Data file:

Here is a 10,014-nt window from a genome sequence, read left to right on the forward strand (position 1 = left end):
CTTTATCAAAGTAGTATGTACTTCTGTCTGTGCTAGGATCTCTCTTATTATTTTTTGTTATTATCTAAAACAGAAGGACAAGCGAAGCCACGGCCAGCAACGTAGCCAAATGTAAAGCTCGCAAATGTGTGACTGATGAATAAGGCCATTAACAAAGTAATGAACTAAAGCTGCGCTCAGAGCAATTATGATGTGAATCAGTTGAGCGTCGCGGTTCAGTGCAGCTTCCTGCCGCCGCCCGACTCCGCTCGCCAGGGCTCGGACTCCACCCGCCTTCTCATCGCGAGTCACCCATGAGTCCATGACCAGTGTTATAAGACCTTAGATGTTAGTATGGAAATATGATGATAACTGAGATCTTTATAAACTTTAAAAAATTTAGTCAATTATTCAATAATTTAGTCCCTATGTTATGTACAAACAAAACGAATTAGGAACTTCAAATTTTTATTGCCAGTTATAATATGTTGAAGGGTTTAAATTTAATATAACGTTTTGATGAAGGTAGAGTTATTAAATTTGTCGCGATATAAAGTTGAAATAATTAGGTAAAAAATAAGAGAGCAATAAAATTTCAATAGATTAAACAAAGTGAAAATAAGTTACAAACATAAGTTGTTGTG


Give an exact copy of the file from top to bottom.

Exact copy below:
Here is a 10,014-nt window from a genome sequence, read left to right on the forward strand (position 1 = left end):
CTTTATCAAAGTAGTATGTACTTCTGTCTGTGCTAGGATCTCTCTTATTATTTTTTGTTATTATCTAAAACAGAAGGACAAGCGAAGCCACGGCCAGCAACGTAGCCAAATGTAAAGCTCGCAAATGTGTGACTGATGAATAAGGCCATTAACAAAGTAATGAACTAAAGCTGCGCTCAGAGCAATTATGATGTGAATCAGTTGAGCGTCGCGGTTCAGTGCAGCTTCCTGCCGCCGCCCGACTCCGCTCGCCAGGGCTCGGACTCCACCCGCCTTCTCATCGCGAGTCACCCATGAGTCCATGACCAGTGTTATAAGACCTTAGATGTTAGTATGGAAATATGATGATAACTGAGATCTTTATAAACTTTAAAAAATTTAGTCAATTATTCAATAATTTAGTCCCTATGTTATGTACAAACAAAACGAATTAGGAACTTCAAATTTTTATTGCCAGTTATAATATGTTGAAGGGTTTAAATTTAATATAACGTTTTGATGAAGGTAGAGTTATTAAATTTGTCGCGATATAAAGTTGAAATAATTAGGTAAAAAATAAGAGAGCAATAAAATTTCAATAGATTAAACAAAGTGAAAATAAGTTACAAACATAAGTTGTTGTG